Volunteering Continues Upward Trend In Hours, Value
December 17, 2013 Mark Hrywna
The number of volunteers in the United States continued to climb last year, with a total of 64.5 million Americans contributing almost 7.9 billion hours of their time. More than one in four adults volunteered through a nonprofit organization.
The overall total exceeds last year’s 64.3 million volunteers while the volunteer rate of 26.5 percent dipped slightly, from 26.8 percent. The estimated value of the volunteer service is almost $175 billion, based on the estimate of the average value of a volunteer hour ($22.14 according to Independent Sector).
The Corporation for National and Community Service (CNCS) and the National Conference on Citizenship (NCoC) released the findings today of their annual study, “Volunteering and Civic Life in America.”
The annual study noted the following highlights from 2012:
- Generate X (those born between 1965 and 1981) had the highest volunteer rate of any age group. The volunteer rate for Generation X has trended upward for the last 11 years, increasing more than 5 percent.
- Americans 65 and older donated nearly two times as many hours per volunteer than the population as a whole: A median 90 volunteer hours last year, compared to 50 hours for the general population.
- Volunteering among teenagers is up almost 3 percent since 2007.
- Volunteers are almost twice as likely to donate to a charity as non-volunteers, with almost 80 percent of volunteers having donated to charity compared with 40 percent of non-volunteers.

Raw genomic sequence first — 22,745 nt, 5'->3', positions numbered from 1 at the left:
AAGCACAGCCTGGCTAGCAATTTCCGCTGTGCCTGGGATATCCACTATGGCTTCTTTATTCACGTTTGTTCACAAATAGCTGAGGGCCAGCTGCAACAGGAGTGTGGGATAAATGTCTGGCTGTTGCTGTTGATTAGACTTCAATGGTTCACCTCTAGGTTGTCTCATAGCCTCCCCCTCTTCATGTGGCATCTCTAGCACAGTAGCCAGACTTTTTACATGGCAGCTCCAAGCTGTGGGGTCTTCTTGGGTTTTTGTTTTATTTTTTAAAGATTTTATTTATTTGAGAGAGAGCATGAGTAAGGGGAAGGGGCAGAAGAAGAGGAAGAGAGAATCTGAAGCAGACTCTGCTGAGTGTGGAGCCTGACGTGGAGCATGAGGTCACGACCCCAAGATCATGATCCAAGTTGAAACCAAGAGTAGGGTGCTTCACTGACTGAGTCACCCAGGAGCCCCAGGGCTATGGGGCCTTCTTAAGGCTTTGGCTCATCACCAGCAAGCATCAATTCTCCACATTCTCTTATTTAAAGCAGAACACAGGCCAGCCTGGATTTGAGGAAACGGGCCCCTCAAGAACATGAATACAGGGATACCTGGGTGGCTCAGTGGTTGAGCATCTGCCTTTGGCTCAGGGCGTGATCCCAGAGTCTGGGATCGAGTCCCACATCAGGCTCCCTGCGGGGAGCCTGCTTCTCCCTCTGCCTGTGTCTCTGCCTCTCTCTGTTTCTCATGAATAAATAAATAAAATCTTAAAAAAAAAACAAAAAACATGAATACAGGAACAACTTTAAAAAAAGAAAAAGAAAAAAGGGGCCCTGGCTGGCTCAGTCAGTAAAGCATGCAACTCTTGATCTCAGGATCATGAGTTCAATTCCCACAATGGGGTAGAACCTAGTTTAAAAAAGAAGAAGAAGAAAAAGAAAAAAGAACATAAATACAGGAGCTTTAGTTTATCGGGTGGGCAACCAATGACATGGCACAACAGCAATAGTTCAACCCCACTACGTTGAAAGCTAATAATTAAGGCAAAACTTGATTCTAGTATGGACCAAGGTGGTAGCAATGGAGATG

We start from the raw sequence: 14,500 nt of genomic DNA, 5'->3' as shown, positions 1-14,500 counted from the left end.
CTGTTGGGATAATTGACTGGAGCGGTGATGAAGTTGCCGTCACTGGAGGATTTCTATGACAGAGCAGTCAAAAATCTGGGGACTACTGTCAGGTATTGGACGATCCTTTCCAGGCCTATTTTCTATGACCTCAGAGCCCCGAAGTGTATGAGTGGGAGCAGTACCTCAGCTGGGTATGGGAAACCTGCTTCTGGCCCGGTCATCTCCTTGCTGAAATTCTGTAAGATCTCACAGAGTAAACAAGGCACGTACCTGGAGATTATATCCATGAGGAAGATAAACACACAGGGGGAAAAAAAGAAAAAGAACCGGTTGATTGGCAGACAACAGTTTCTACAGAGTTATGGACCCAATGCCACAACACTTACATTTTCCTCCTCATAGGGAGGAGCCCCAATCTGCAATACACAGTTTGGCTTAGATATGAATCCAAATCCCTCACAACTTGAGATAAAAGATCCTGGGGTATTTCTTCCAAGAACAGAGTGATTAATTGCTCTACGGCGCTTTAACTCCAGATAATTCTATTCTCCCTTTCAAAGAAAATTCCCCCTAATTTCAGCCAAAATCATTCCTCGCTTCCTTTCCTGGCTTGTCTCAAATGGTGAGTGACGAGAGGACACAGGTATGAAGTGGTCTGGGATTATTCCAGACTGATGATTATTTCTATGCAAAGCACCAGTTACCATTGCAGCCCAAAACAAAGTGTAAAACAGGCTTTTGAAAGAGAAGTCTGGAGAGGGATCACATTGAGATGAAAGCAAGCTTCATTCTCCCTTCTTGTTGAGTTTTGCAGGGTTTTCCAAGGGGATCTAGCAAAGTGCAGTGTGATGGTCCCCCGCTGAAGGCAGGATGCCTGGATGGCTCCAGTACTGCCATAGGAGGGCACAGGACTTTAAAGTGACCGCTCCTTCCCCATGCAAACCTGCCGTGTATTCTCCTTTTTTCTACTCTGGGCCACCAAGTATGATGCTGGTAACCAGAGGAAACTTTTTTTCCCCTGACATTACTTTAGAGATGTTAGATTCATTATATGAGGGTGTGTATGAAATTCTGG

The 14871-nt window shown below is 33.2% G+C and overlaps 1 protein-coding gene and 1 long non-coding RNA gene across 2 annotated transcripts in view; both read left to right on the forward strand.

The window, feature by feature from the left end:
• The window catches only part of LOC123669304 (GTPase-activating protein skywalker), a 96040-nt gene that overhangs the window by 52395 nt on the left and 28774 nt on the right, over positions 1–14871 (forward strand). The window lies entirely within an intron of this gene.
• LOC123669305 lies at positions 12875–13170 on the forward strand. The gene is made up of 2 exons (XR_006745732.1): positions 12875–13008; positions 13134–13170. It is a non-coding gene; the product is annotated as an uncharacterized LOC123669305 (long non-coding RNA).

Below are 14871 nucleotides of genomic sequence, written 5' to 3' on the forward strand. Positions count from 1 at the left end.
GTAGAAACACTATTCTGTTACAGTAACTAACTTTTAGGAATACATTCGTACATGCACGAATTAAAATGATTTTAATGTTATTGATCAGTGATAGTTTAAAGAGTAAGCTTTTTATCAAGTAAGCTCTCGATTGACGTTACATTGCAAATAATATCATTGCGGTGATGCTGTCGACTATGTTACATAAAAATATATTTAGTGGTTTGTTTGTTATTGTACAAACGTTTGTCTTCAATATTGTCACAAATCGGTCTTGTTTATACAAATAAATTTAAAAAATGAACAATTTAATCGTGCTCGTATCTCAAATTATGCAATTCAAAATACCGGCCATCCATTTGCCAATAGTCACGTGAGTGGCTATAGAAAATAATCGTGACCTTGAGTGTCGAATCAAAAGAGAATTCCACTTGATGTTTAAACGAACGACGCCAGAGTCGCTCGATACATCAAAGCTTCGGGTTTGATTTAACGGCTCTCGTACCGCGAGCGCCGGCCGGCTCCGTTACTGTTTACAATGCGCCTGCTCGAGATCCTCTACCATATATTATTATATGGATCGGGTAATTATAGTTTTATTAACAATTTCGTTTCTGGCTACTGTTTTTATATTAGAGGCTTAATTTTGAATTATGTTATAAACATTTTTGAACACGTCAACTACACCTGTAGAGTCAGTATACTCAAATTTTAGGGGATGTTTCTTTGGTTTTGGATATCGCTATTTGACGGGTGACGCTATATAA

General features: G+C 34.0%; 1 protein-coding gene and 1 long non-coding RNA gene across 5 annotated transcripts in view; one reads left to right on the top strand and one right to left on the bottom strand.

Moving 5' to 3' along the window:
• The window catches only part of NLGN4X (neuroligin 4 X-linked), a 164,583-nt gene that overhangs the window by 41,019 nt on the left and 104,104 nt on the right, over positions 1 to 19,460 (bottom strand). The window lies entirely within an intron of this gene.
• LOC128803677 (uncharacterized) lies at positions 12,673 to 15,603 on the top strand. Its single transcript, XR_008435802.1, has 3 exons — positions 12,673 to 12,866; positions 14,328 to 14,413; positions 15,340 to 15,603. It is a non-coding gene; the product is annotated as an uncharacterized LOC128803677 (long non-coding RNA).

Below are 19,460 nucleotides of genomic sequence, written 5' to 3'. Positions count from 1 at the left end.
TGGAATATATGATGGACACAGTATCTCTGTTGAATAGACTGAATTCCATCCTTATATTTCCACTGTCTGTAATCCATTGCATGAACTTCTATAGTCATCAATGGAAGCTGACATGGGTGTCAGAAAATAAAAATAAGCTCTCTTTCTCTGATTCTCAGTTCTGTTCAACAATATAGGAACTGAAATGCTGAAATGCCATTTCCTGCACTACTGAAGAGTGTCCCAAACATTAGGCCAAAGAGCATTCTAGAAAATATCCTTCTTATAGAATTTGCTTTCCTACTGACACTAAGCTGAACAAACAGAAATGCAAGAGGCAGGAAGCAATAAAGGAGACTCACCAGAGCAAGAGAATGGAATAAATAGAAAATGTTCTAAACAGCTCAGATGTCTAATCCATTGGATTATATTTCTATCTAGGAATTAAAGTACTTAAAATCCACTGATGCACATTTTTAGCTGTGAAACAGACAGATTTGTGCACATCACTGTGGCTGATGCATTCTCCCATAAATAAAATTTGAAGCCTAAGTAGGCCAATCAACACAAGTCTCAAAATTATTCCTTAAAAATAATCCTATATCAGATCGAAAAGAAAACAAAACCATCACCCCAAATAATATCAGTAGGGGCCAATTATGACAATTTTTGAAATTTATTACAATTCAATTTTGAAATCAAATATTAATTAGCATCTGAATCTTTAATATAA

- More than half of all citizens (50.7 percent) donated at least $25 to charity in 2012.
“Volunteering is a core American value. Americans who volunteer enrich our community and keep our nation strong,” Wendy Spencer, CEO of CNCS, said “Helping others who are in need and working together to strengthen our communities is an important American tradition that helps make our nation so resilient,” she said. “Volunteering goes beyond helping other people: studies have shown that the volunteers themselves benefit, whether through increased job prospects, better health, or even better overall well-being.”
The top five states by volunteer rates (based on a three-year moving average from 2010-2012) were:
- Utah, 43.8 percent
- Minnesota, 37.7 percent
- Idaho, 36.5 percent
- Kansas, 36.4 percent
- Iowa and Nebraska, 36 percent
The median volunteer rate among the 50 states, as well as Washington, D.C., was 27.7 percent, Oklahoma.
The top metropolitan areas by volunteer rate last year were:
- Minneapolis-St. Paul, 36.7 percent
- Rochester, N.Y., 35.1 percent
- Milwaukee, Wisc., 33.6 percent
- Seattle, Wash., 33.5 percent
- Salt Lake City, Utah, 33 percent
The median rate among 51 cities studied was 27.2 percent, Boston, Mass.